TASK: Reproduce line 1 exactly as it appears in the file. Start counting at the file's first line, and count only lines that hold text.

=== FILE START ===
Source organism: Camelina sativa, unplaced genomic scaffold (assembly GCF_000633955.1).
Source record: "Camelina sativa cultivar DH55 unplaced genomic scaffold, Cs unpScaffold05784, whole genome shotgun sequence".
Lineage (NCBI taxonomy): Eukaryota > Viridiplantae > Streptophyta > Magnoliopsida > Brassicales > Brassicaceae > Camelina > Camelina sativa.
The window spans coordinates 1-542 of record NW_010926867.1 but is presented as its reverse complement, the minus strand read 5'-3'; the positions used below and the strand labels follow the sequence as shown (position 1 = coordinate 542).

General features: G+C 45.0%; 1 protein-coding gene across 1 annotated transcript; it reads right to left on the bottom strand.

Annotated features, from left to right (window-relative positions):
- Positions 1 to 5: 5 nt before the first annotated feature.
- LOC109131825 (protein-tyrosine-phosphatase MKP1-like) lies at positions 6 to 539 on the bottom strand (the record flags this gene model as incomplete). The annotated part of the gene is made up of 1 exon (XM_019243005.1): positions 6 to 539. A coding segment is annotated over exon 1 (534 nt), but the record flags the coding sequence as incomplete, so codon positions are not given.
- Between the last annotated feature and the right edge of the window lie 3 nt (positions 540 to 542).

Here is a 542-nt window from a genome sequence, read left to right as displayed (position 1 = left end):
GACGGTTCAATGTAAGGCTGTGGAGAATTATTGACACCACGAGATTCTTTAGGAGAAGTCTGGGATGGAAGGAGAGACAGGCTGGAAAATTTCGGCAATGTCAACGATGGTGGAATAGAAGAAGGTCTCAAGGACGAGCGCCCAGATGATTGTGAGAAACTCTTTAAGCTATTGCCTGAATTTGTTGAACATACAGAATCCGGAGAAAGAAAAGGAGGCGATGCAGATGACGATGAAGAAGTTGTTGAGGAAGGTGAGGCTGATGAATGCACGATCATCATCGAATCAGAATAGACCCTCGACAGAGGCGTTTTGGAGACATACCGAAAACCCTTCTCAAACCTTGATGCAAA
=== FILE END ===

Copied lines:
Source organism: Camelina sativa, unplaced genomic scaffold (assembly GCF_000633955.1).